Several things to savor. Edginton tweaks this classic tale enough that it seems fresh and new all over again. He populates his narrative with frightening mystical creatures - I like that the Djinn of the Lamp is properly menacing. This grim cat isn't about to serenade Aladdin with "You Ain't Never Had a Friend Like Me." The two artists wonderfully convey the mysticism and exotic draw of an ancient, fabled Arabian setting. I loved the connection between the two Djinns (if you know the original tale, there is a ring as well as a lamp). The writer lays down back stories that flesh out the characters. I love that he explores history that spools back to a vile and ancient community of sorcerers. But maybe my favorite thing that Edginton does is his unexpected (but very cool) pairing of Aladdin and Sinbad, two of the most famous characters out of One Thousand and One Arabian Nights. In this equation, of course, Aladdin is the young scamp, with the older and more travel-worn Captain Sinbad - who himself is pretty roguish - acting as sort of his big brother and mentor. Ian Edginton writes these two as really appealing characters, ones I - and probably you - wouldn't mind at all seeing more of in a sequel. Along with the feisty Princess Soraya, naturally. And if Edginton can maintain this well-paced blending of exposition and swashbuckling action, why stop at just one sequel?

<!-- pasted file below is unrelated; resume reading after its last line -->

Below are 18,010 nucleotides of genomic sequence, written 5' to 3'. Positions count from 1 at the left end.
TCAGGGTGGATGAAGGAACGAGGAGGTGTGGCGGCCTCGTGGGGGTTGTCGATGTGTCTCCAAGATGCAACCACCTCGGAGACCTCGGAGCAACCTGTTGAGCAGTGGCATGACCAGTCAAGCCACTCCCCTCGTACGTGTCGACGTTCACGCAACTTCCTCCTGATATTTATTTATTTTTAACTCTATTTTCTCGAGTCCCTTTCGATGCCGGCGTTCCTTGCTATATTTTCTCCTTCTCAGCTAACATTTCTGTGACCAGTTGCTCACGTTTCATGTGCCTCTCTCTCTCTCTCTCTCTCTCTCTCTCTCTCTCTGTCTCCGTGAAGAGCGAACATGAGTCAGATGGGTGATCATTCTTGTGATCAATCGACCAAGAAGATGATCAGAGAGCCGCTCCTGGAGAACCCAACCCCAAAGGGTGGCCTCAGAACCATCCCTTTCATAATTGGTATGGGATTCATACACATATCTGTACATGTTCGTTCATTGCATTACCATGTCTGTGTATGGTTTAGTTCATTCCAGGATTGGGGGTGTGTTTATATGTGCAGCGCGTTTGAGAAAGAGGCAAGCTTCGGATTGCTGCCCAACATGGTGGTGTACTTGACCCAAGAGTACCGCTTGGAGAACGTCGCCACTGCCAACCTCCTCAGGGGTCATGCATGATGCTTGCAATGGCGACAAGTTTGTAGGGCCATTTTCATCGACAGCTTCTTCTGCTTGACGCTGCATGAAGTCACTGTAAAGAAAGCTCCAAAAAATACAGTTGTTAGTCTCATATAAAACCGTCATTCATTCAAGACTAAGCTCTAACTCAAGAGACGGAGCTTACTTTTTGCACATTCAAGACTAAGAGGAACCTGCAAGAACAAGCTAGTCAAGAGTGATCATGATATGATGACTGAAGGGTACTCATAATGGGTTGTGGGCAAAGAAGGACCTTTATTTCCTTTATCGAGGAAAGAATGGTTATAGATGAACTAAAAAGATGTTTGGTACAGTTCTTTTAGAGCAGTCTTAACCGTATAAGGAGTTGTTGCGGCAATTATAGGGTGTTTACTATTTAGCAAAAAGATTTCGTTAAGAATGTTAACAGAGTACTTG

ALADDIN: LEGACY OF THE LOST collects issues #1-3. This trade's bonus material includes a foreword by artist Arthur Suydam, a 34-paged gallery of dazzling covers and concept art by various artists, and an interview with Ian Edginton.
This comic book is not so much of the Disney Version that we are all familiar with, but it somehow relates. It has it's twists and more dark and revealing side.
Definitely a good buy!